I’m not generally a big fan of minimalist architecture, but occasionally I find myself surprised when viewing a particularly elegant example, such as this minimalist home by flickr user LegoManiac/oLaf. The colors complement each other remarkably well, and the shape of the Lego brick lends itself so well to this aesthetic. The design of the wood deck, with vertically oriented brown tiles, is genius, and take careful note of the pool, which is really filled with water.
Archive for March, 2012
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Everybody loves Octan. Well, maybe not the Lunar Separatists, as Mark Stafford (lego_nabii) shows in this lovely diorama.
The Martian strata is particularly excellent, but the checkered stripe on the roadway is another great touch.
A bit of chrome goes a long way to add realism and distinctiveness to Alex Jones’ (“Orion Pax”) fire truck.
Over the past decade, every poem I’ve written, every observation from a moving bus or plane, and each idea for upcoming collaborative displays at BrickCon or new classes of vessel in my ever-expanding microscale fleet has been jotted down in a Moleskine notebook. The arrival of officially licensed LEGO Moleskine notebooks combines two of my favorite ways to express my creativity.
I pre-ordered all four of the notebooks, and they arrived from Amazon.com yesterday.
- Moleskine Lego Yellow Green Brick Pocket Plain Black
- Moleskine Lego Black Brick Ruled Large Black
- Moleskine Lego Yellow Brick Pocket Ruled Black
- Moleskine Lego Red Brick Plain Large Black
Each notebook is embossed with a unique LEGO design, and has a real LEGO plate glued to the cover. I’m not entirely sold on the bit of actual LEGO, since any other LEGO I use to personalize my notebook will inevitably fall off, and I foresee the plate getting pretty banged up in my bag. Still, I think it’s a pretty cool design element — pun intended. The notebooks all come with a sticker sheet of minifigs (the same one) for further personalization, I suppose. Not really my thing, but it’s a nice inclusion for parents who are buying their little builder his or her first Moleskine.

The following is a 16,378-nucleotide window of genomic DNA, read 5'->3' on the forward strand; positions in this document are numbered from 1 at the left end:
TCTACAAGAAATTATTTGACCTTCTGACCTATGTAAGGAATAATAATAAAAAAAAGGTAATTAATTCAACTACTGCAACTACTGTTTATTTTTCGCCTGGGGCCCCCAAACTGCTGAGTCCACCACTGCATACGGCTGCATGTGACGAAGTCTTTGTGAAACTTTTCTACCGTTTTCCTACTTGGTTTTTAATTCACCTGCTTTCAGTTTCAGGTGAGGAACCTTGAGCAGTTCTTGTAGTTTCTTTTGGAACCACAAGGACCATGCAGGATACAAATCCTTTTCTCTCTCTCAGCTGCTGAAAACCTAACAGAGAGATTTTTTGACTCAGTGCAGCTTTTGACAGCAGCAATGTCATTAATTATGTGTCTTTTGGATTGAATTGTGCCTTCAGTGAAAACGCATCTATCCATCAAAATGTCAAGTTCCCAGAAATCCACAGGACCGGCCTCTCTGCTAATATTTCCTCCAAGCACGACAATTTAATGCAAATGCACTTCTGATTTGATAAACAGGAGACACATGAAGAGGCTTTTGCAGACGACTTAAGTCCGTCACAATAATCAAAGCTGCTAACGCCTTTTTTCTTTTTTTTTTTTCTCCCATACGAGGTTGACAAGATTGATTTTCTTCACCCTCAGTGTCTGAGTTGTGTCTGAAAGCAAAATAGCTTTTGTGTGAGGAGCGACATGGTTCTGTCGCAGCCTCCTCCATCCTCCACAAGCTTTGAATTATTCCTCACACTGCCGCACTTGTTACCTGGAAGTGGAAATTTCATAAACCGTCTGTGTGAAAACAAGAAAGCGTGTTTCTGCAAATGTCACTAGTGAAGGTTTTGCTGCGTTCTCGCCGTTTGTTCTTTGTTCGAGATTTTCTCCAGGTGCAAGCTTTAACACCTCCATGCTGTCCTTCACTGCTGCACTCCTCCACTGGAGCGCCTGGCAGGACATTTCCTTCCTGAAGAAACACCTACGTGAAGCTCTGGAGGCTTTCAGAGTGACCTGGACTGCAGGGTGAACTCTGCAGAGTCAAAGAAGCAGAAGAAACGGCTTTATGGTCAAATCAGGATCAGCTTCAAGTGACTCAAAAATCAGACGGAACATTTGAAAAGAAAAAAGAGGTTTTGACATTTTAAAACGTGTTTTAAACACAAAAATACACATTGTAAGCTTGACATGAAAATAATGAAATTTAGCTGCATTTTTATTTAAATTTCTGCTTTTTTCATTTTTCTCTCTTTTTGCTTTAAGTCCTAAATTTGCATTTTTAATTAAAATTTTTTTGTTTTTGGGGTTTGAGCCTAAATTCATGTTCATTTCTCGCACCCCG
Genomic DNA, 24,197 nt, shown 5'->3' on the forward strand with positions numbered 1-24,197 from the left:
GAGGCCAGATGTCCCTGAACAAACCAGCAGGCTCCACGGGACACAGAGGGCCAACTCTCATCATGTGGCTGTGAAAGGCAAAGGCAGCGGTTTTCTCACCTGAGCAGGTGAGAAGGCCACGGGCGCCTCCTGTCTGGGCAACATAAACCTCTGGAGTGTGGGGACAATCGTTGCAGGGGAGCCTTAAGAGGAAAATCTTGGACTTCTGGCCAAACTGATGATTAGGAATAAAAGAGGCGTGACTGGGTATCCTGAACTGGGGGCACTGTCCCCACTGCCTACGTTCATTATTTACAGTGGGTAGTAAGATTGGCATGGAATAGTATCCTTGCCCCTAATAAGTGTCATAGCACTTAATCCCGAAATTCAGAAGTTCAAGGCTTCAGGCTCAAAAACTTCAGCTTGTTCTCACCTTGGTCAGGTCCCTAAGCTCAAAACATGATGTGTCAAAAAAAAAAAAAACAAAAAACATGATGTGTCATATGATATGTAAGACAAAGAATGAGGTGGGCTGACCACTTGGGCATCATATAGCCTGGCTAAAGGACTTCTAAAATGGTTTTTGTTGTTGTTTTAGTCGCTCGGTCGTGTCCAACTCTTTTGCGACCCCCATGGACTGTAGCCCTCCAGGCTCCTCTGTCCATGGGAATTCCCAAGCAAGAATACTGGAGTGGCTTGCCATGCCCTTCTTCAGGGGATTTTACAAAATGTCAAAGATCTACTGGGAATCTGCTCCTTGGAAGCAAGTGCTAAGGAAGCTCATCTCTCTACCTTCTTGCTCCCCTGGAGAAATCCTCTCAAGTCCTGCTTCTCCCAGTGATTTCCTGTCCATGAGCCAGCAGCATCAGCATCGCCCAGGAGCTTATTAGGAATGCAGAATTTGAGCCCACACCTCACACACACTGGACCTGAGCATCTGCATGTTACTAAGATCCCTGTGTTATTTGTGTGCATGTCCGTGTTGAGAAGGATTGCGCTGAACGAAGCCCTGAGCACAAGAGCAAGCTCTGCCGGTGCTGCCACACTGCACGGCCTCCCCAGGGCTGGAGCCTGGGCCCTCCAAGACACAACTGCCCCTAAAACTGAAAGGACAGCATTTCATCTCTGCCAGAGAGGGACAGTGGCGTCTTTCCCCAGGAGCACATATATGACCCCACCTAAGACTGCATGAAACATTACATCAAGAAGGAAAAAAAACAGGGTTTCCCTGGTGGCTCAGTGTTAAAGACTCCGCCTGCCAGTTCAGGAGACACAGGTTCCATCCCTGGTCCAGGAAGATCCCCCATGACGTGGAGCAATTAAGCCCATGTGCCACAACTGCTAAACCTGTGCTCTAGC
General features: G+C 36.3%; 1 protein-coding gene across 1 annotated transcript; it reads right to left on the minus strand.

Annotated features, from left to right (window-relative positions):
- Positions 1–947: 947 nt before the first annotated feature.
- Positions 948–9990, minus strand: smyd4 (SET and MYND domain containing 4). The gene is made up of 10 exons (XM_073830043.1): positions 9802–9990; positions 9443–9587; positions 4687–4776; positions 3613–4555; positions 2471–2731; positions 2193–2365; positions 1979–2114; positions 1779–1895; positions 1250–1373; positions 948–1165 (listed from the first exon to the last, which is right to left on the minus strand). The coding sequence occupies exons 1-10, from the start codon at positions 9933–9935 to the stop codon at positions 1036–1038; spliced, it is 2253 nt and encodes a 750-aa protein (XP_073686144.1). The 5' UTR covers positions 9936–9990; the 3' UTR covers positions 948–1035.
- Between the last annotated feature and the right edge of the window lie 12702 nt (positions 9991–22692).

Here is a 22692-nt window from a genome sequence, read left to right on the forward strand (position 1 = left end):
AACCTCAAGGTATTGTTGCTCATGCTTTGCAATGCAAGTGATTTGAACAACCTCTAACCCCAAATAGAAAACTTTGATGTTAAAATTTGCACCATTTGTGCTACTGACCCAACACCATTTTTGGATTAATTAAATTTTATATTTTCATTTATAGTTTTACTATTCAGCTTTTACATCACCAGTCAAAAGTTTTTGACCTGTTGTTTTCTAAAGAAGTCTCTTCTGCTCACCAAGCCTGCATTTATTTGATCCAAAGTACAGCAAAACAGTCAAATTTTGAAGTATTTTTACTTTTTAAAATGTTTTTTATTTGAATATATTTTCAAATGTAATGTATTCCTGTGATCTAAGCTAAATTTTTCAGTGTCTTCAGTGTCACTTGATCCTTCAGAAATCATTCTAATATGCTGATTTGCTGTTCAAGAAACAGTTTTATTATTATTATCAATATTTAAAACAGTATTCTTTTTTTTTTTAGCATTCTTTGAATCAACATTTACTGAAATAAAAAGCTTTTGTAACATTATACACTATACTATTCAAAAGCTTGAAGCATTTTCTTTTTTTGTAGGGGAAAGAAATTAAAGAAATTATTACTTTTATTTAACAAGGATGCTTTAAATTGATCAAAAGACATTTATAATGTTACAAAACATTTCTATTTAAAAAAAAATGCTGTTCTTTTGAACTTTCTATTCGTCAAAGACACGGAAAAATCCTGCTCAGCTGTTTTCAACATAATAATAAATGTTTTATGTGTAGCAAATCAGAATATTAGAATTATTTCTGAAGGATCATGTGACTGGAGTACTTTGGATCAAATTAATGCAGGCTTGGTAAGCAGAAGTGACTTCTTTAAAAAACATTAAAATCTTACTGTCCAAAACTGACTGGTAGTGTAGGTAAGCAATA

Personally, I prefer — and recommend — the unlined large plain LEGO Moleskine notebook (the red one). When I’m not sitting in the middle of a pile of bricks, I generally do all my idea-generation with words, but I do occasionally sketch out a basic design. The plain notebooks allow you to do this without constraint, and the larger format gives you more room for drawing.
In anticipation of all the LEGO-themed Moleskinerie I expect to start seeing soon, I’ve gone ahead and created a LEGO Molekine group on Flickr, which at the moment is as empty and inviting as my new notebooks, waiting to be filled with creativity.
John Brune, producer of the upcoming Brickworld Chicago DVD, presents a professionally shot video of the recent Brickworld Indy convention.
In Part 1 of “Confessions of a minifig customizer,” we heard from Jasbrick about how to get started with minifig customization, and in Part 2 we learned about how to paint great minifigs. In our final installment, Jasbrick shares tips about the best ways to take customization even farther.
When you just can’t find the perfect part to represent the armour, weapon or even hairstyle of your imagined design this is the time to get serious. This aspect of the discipline is definitely not for the faint-hearted as irreversible damage can be done!
I do not profess to be the best sculptor around but here are some examples of my sculpted work:
The hat and kilt above are both sculpted and painted pieces.
The head, pipe and torso detailing are all sculpted on the goblinoid character above.
The following image shows the tools I use:
- Spare drills and scalpel blades;
- Sanding heads for hobby power tool;
- Various grade sandpaper disks for hobby power tool;
- Hard grinding disks for hobby power tool;
- Hobby power tool;
- Plasticard (for creating composite plates and armour);
- Hobby saw (for cutting really thick / hard pieces);
- General purpose craft knife;